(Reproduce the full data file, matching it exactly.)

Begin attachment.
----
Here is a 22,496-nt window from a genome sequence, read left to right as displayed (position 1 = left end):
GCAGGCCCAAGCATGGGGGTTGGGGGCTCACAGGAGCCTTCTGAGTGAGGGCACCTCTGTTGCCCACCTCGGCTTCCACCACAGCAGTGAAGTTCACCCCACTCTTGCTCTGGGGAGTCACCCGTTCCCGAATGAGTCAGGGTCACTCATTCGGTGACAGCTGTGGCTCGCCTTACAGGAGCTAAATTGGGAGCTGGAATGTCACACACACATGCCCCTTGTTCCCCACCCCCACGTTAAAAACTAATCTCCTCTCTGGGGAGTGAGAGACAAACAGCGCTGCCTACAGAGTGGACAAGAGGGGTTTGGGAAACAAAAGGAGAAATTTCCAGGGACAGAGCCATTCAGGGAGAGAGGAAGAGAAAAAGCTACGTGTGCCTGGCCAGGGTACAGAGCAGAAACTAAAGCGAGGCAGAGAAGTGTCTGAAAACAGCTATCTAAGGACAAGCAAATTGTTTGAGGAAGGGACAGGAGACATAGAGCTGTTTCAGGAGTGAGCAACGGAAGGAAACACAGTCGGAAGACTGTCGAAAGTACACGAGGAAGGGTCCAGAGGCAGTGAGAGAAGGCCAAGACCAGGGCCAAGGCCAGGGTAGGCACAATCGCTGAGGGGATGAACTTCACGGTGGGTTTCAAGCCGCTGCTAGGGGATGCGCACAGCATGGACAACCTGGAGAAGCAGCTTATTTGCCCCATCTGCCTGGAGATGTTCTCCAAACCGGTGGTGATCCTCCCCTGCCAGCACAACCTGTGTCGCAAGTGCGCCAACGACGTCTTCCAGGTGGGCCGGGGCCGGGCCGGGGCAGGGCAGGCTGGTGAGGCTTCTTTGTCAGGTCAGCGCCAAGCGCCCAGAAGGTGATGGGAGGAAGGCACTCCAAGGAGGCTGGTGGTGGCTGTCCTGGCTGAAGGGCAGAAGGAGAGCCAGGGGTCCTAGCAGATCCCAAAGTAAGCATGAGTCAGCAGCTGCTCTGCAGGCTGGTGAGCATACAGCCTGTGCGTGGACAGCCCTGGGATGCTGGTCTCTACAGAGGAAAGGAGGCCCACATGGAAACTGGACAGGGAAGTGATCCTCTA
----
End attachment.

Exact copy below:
Here is a 22,496-nt window from a genome sequence, read left to right as displayed (position 1 = left end):
GCAGGCCCAAGCATGGGGGTTGGGGGCTCACAGGAGCCTTCTGAGTGAGGGCACCTCTGTTGCCCACCTCGGCTTCCACCACAGCAGTGAAGTTCACCCCACTCTTGCTCTGGGGAGTCACCCGTTCCCGAATGAGTCAGGGTCACTCATTCGGTGACAGCTGTGGCTCGCCTTACAGGAGCTAAATTGGGAGCTGGAATGTCACACACACATGCCCCTTGTTCCCCACCCCCACGTTAAAAACTAATCTCCTCTCTGGGGAGTGAGAGACAAACAGCGCTGCCTACAGAGTGGACAAGAGGGGTTTGGGAAACAAAAGGAGAAATTTCCAGGGACAGAGCCATTCAGGGAGAGAGGAAGAGAAAAAGCTACGTGTGCCTGGCCAGGGTACAGAGCAGAAACTAAAGCGAGGCAGAGAAGTGTCTGAAAACAGCTATCTAAGGACAAGCAAATTGTTTGAGGAAGGGACAGGAGACATAGAGCTGTTTCAGGAGTGAGCAACGGAAGGAAACACAGTCGGAAGACTGTCGAAAGTACACGAGGAAGGGTCCAGAGGCAGTGAGAGAAGGCCAAGACCAGGGCCAAGGCCAGGGTAGGCACAATCGCTGAGGGGATGAACTTCACGGTGGGTTTCAAGCCGCTGCTAGGGGATGCGCACAGCATGGACAACCTGGAGAAGCAGCTTATTTGCCCCATCTGCCTGGAGATGTTCTCCAAACCGGTGGTGATCCTCCCCTGCCAGCACAACCTGTGTCGCAAGTGCGCCAACGACGTCTTCCAGGTGGGCCGGGGCCGGGCCGGGGCAGGGCAGGCTGGTGAGGCTTCTTTGTCAGGTCAGCGCCAAGCGCCCAGAAGGTGATGGGAGGAAGGCACTCCAAGGAGGCTGGTGGTGGCTGTCCTGGCTGAAGGGCAGAAGGAGAGCCAGGGGTCCTAGCAGATCCCAAAGTAAGCATGAGTCAGCAGCTGCTCTGCAGGCTGGTGAGCATACAGCCTGTGCGTGGACAGCCCTGGGATGCTGGTCTCTACAGAGGAAAGGAGGCCCACATGGAAACTGGACAGGGAAGTGATCCTCTA